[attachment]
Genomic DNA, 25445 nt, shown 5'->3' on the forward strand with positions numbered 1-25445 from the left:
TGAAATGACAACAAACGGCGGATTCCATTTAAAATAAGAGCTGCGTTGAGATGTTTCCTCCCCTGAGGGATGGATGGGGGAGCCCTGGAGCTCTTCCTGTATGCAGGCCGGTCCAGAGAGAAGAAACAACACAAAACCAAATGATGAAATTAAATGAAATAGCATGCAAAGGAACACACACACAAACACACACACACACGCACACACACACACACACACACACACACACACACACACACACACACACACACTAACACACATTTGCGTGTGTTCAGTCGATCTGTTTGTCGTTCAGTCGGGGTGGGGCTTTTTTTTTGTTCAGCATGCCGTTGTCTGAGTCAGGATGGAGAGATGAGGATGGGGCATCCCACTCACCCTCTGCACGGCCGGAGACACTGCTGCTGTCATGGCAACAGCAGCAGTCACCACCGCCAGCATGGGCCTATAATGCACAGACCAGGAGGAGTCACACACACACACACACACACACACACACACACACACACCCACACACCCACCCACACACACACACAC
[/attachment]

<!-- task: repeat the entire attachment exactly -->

Genomic DNA, 25445 nt, shown 5'->3' on the forward strand with positions numbered 1-25445 from the left:
TGAAATGACAACAAACGGCGGATTCCATTTAAAATAAGAGCTGCGTTGAGATGTTTCCTCCCCTGAGGGATGGATGGGGGAGCCCTGGAGCTCTTCCTGTATGCAGGCCGGTCCAGAGAGAAGAAACAACACAAAACCAAATGATGAAATTAAATGAAATAGCATGCAAAGGAACACACACACAAACACACACACACACGCACACACACACACACACACACACACACACACACACACACACACACACACACTAACACACATTTGCGTGTGTTCAGTCGATCTGTTTGTCGTTCAGTCGGGGTGGGGCTTTTTTTTTGTTCAGCATGCCGTTGTCTGAGTCAGGATGGAGAGATGAGGATGGGGCATCCCACTCACCCTCTGCACGGCCGGAGACACTGCTGCTGTCATGGCAACAGCAGCAGTCACCACCGCCAGCATGGGCCTATAATGCACAGACCAGGAGGAGTCACACACACACACACACACACACACACACACACACACACCCACACACCCACCCACACACACACACAC